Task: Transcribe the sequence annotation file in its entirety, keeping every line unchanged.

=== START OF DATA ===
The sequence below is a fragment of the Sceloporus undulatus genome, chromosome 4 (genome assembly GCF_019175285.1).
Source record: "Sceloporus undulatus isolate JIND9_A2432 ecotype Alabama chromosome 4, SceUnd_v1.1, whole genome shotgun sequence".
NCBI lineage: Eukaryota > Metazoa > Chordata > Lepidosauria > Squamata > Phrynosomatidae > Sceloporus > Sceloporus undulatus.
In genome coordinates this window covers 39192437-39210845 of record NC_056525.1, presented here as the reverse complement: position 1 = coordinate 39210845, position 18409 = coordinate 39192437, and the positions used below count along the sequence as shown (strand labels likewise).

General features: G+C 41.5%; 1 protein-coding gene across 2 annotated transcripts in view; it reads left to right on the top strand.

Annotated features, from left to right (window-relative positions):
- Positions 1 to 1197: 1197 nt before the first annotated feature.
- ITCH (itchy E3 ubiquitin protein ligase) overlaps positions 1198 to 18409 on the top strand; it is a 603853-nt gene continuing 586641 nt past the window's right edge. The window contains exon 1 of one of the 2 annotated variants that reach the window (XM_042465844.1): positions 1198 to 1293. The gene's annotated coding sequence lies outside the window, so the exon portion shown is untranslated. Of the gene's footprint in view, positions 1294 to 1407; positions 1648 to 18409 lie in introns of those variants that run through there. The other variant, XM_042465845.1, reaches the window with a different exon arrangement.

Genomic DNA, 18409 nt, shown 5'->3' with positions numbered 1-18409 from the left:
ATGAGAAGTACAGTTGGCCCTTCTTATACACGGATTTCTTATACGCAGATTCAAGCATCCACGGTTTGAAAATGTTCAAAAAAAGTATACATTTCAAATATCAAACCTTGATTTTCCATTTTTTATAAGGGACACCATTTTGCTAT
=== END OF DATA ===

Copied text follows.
The sequence below is a fragment of the Sceloporus undulatus genome, chromosome 4 (genome assembly GCF_019175285.1).
Source record: "Sceloporus undulatus isolate JIND9_A2432 ecotype Alabama chromosome 4, SceUnd_v1.1, whole genome shotgun sequence".
NCBI lineage: Eukaryota > Metazoa > Chordata > Lepidosauria > Squamata > Phrynosomatidae > Sceloporus > Sceloporus undulatus.
In genome coordinates this window covers 39192437-39210845 of record NC_056525.1, presented here as the reverse complement: position 1 = coordinate 39210845, position 18409 = coordinate 39192437, and the positions used below count along the sequence as shown (strand labels likewise).

General features: G+C 41.5%; 1 protein-coding gene across 2 annotated transcripts in view; it reads left to right on the top strand.

Annotated features, from left to right (window-relative positions):
- Positions 1 to 1197: 1197 nt before the first annotated feature.
- ITCH (itchy E3 ubiquitin protein ligase) overlaps positions 1198 to 18409 on the top strand; it is a 603853-nt gene continuing 586641 nt past the window's right edge. The window contains exon 1 of one of the 2 annotated variants that reach the window (XM_042465844.1): positions 1198 to 1293. The gene's annotated coding sequence lies outside the window, so the exon portion shown is untranslated. Of the gene's footprint in view, positions 1294 to 1407; positions 1648 to 18409 lie in introns of those variants that run through there. The other variant, XM_042465845.1, reaches the window with a different exon arrangement.

Genomic DNA, 18409 nt, shown 5'->3' with positions numbered 1-18409 from the left:
ATGAGAAGTACAGTTGGCCCTTCTTATACACGGATTTCTTATACGCAGATTCAAGCATCCACGGTTTGAAAATGTTCAAAAAAAGTATACATTTCAAATATCAAACCTTGATTTTCCATTTTTTATAAGGGACACCATTTTGCTAT